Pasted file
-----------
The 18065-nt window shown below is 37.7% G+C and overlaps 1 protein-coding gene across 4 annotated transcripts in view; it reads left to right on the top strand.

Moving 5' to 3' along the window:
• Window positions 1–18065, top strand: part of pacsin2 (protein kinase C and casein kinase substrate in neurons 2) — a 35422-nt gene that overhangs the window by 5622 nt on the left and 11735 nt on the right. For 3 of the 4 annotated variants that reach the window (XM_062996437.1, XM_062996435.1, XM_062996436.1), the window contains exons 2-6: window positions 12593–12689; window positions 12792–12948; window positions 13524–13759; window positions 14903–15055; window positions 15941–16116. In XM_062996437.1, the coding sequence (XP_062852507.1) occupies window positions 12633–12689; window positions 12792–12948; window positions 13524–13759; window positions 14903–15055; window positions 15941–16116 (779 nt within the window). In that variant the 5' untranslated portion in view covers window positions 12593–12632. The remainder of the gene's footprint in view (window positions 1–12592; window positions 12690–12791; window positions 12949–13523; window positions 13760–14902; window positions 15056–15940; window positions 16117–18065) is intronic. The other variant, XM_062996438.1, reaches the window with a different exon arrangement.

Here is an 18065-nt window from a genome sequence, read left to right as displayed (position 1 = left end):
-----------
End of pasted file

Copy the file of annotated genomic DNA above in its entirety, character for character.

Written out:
The 18065-nt window shown below is 37.7% G+C and overlaps 1 protein-coding gene across 4 annotated transcripts in view; it reads left to right on the top strand.

Moving 5' to 3' along the window:
• Window positions 1–18065, top strand: part of pacsin2 (protein kinase C and casein kinase substrate in neurons 2) — a 35422-nt gene that overhangs the window by 5622 nt on the left and 11735 nt on the right. For 3 of the 4 annotated variants that reach the window (XM_062996437.1, XM_062996435.1, XM_062996436.1), the window contains exons 2-6: window positions 12593–12689; window positions 12792–12948; window positions 13524–13759; window positions 14903–15055; window positions 15941–16116. In XM_062996437.1, the coding sequence (XP_062852507.1) occupies window positions 12633–12689; window positions 12792–12948; window positions 13524–13759; window positions 14903–15055; window positions 15941–16116 (779 nt within the window). In that variant the 5' untranslated portion in view covers window positions 12593–12632. The remainder of the gene's footprint in view (window positions 1–12592; window positions 12690–12791; window positions 12949–13523; window positions 13760–14902; window positions 15056–15940; window positions 16117–18065) is intronic. The other variant, XM_062996438.1, reaches the window with a different exon arrangement.

Here is an 18065-nt window from a genome sequence, read left to right as displayed (position 1 = left end):